The geographic spread of secular voters is critical. Secular voters are not clustered in a few states but make up a sizable share of the electorate across every region. In 44 states, religiously unaffiliated Americans make up at least 20 percent of the state’s adult population. Secular voters receive only sporadic media attention in post-election analyses, much less than their size would seem to warrant. But there’s a good reason for that. Secular voters have varied priorities—they are broadly liberal but lack a distinctive political identity. In a recent post, Ryan Burge finds that secular Americans are hardly monolithic when it comes to politics. There is also no institutional infrastructure or leadership to encourage these voters to coalesce around specific issues. Their political participation is also less consistent than Americans who belong to established religious traditions. Nonreligious Americans tend to drop off in midterm elections and other down-ballot contests. (Exit polls estimate that nonreligious voters made up 22 percent of the vote share in 2022, reflecting their irregular voting habits.)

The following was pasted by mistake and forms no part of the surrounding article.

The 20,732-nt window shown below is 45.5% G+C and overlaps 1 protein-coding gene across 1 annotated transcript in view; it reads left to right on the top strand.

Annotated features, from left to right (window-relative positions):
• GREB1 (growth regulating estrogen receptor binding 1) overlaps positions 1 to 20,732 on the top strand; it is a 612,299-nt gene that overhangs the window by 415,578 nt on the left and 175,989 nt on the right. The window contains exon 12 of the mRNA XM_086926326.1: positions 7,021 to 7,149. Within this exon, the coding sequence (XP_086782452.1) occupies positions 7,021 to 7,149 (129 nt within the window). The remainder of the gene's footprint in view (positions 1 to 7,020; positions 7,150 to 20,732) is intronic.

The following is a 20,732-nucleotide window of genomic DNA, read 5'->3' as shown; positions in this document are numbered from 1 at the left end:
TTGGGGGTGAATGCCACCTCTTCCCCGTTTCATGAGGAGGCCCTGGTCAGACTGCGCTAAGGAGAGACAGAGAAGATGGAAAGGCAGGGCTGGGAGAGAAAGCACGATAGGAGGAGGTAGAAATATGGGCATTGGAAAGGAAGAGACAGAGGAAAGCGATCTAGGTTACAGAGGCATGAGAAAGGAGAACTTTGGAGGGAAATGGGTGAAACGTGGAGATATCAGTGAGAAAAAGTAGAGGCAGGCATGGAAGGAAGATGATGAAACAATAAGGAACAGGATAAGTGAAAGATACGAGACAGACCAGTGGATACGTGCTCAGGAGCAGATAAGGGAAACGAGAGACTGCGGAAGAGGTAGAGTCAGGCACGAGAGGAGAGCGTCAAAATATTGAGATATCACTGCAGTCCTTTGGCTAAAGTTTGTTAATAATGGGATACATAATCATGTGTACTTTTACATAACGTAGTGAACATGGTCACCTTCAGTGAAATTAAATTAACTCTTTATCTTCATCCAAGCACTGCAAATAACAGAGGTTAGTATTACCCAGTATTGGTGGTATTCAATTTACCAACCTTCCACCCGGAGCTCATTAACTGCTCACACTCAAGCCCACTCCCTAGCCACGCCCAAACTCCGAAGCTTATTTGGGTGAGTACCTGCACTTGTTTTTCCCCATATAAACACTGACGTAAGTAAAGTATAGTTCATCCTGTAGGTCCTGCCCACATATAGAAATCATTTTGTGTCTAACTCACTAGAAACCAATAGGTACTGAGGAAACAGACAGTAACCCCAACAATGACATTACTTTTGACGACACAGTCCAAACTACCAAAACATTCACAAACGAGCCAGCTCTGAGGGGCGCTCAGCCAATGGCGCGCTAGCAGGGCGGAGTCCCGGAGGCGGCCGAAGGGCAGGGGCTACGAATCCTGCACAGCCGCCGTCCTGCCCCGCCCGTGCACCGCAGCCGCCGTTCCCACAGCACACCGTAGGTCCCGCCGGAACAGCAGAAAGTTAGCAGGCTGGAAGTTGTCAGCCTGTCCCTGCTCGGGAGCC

Bessette/Pitney’s AMERICAN GOVERNMENT AND POLITICS: DELIBERATION, DEMOCRACY AND CITIZENSHIP reviews the idea of "deliberative democracy." Building on the book, this blog offers insights, analysis, and facts about recent events.
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Sunday, April 23, 2023
Posted by Pitney at 6:01 AM
Labels: government, political science, politics, public opinion, religion